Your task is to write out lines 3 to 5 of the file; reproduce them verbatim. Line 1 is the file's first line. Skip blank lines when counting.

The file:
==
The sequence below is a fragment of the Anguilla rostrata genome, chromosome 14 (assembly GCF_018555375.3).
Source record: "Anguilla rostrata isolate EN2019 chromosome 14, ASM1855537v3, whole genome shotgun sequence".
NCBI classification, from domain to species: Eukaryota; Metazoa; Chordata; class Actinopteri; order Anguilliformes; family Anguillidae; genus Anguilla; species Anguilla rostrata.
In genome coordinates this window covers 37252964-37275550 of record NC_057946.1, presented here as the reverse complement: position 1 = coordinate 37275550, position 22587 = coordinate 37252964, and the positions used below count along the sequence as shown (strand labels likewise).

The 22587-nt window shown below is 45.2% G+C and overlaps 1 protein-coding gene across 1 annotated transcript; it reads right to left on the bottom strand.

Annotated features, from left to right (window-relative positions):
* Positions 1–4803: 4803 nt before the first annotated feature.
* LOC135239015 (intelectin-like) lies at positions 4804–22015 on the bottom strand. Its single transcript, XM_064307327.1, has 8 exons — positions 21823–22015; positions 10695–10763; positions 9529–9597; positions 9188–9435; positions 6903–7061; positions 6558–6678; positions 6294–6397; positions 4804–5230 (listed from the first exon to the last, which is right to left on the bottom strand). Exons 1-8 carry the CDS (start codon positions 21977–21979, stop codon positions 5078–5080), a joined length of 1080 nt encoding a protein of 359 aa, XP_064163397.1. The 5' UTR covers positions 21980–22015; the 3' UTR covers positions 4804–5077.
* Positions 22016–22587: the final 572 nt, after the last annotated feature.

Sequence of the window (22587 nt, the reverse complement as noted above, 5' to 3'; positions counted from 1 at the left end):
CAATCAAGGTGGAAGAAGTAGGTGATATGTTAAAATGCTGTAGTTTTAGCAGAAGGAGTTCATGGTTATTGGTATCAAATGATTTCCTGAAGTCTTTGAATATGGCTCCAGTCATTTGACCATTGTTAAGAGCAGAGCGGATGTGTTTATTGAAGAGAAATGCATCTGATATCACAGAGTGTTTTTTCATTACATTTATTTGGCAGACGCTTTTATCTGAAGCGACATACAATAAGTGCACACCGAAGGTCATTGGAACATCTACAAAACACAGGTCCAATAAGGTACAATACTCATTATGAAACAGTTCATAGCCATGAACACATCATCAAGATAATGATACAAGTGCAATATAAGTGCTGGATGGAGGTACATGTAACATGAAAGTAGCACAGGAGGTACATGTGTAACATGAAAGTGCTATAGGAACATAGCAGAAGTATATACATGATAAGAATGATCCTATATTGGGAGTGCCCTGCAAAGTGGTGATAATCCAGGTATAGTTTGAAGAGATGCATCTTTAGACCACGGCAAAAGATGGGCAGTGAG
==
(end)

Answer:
NCBI classification, from domain to species: Eukaryota; Metazoa; Chordata; class Actinopteri; order Anguilliformes; family Anguillidae; genus Anguilla; species Anguilla rostrata.
In genome coordinates this window covers 37252964-37275550 of record NC_057946.1, presented here as the reverse complement: position 1 = coordinate 37275550, position 22587 = coordinate 37252964, and the positions used below count along the sequence as shown (strand labels likewise).

The 22587-nt window shown below is 45.2% G+C and overlaps 1 protein-coding gene across 1 annotated transcript; it reads right to left on the bottom strand.